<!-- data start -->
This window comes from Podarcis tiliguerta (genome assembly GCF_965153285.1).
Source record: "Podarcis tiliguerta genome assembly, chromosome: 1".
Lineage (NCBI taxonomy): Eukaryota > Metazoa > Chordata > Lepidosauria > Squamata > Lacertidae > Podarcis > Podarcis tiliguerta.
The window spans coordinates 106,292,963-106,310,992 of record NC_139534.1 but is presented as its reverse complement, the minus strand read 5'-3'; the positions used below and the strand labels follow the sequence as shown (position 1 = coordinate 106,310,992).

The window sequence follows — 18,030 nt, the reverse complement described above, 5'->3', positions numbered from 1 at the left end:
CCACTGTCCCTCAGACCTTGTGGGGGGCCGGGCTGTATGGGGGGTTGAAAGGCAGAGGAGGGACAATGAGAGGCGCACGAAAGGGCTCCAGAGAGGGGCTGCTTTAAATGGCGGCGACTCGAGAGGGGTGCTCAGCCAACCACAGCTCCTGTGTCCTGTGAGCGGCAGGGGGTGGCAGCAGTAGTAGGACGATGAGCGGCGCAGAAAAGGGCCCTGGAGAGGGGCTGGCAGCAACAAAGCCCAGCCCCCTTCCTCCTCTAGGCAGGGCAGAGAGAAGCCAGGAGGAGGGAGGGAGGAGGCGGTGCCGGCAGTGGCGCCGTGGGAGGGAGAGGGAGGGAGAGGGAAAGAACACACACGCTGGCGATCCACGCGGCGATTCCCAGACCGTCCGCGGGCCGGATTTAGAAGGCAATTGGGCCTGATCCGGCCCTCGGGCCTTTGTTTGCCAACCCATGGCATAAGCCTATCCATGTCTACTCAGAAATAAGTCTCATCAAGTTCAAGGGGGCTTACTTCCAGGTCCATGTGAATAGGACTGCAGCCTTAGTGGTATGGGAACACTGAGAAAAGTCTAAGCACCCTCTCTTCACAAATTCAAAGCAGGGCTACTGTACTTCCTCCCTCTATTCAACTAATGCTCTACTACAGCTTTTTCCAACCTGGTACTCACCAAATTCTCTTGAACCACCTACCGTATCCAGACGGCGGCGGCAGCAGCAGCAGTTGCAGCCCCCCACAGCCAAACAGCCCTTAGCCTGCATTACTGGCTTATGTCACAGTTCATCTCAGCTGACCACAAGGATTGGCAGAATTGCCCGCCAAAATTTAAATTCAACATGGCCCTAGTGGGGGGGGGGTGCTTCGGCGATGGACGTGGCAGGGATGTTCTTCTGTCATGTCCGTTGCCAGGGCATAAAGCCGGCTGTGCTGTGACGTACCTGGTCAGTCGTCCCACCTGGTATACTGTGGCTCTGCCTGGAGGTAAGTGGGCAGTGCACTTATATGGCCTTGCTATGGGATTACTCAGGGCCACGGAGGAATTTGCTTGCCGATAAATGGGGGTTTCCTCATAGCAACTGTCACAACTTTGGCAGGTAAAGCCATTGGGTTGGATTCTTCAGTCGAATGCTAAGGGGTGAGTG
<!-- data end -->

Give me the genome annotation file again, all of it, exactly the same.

This window comes from Podarcis tiliguerta (genome assembly GCF_965153285.1).
Source record: "Podarcis tiliguerta genome assembly, chromosome: 1".
Lineage (NCBI taxonomy): Eukaryota > Metazoa > Chordata > Lepidosauria > Squamata > Lacertidae > Podarcis > Podarcis tiliguerta.
The window spans coordinates 106,292,963-106,310,992 of record NC_139534.1 but is presented as its reverse complement, the minus strand read 5'-3'; the positions used below and the strand labels follow the sequence as shown (position 1 = coordinate 106,310,992).

The window sequence follows — 18,030 nt, the reverse complement described above, 5'->3', positions numbered from 1 at the left end:
CCACTGTCCCTCAGACCTTGTGGGGGGCCGGGCTGTATGGGGGGTTGAAAGGCAGAGGAGGGACAATGAGAGGCGCACGAAAGGGCTCCAGAGAGGGGCTGCTTTAAATGGCGGCGACTCGAGAGGGGTGCTCAGCCAACCACAGCTCCTGTGTCCTGTGAGCGGCAGGGGGTGGCAGCAGTAGTAGGACGATGAGCGGCGCAGAAAAGGGCCCTGGAGAGGGGCTGGCAGCAACAAAGCCCAGCCCCCTTCCTCCTCTAGGCAGGGCAGAGAGAAGCCAGGAGGAGGGAGGGAGGAGGCGGTGCCGGCAGTGGCGCCGTGGGAGGGAGAGGGAGGGAGAGGGAAAGAACACACACGCTGGCGATCCACGCGGCGATTCCCAGACCGTCCGCGGGCCGGATTTAGAAGGCAATTGGGCCTGATCCGGCCCTCGGGCCTTTGTTTGCCAACCCATGGCATAAGCCTATCCATGTCTACTCAGAAATAAGTCTCATCAAGTTCAAGGGGGCTTACTTCCAGGTCCATGTGAATAGGACTGCAGCCTTAGTGGTATGGGAACACTGAGAAAAGTCTAAGCACCCTCTCTTCACAAATTCAAAGCAGGGCTACTGTACTTCCTCCCTCTATTCAACTAATGCTCTACTACAGCTTTTTCCAACCTGGTACTCACCAAATTCTCTTGAACCACCTACCGTATCCAGACGGCGGCGGCAGCAGCAGCAGTTGCAGCCCCCCACAGCCAAACAGCCCTTAGCCTGCATTACTGGCTTATGTCACAGTTCATCTCAGCTGACCACAAGGATTGGCAGAATTGCCCGCCAAAATTTAAATTCAACATGGCCCTAGTGGGGGGGGGGTGCTTCGGCGATGGACGTGGCAGGGATGTTCTTCTGTCATGTCCGTTGCCAGGGCATAAAGCCGGCTGTGCTGTGACGTACCTGGTCAGTCGTCCCACCTGGTATACTGTGGCTCTGCCTGGAGGTAAGTGGGCAGTGCACTTATATGGCCTTGCTATGGGATTACTCAGGGCCACGGAGGAATTTGCTTGCCGATAAATGGGGGTTTCCTCATAGCAACTGTCACAACTTTGGCAGGTAAAGCCATTGGGTTGGATTCTTCAGTCGAATGCTAAGGGGTGAGTG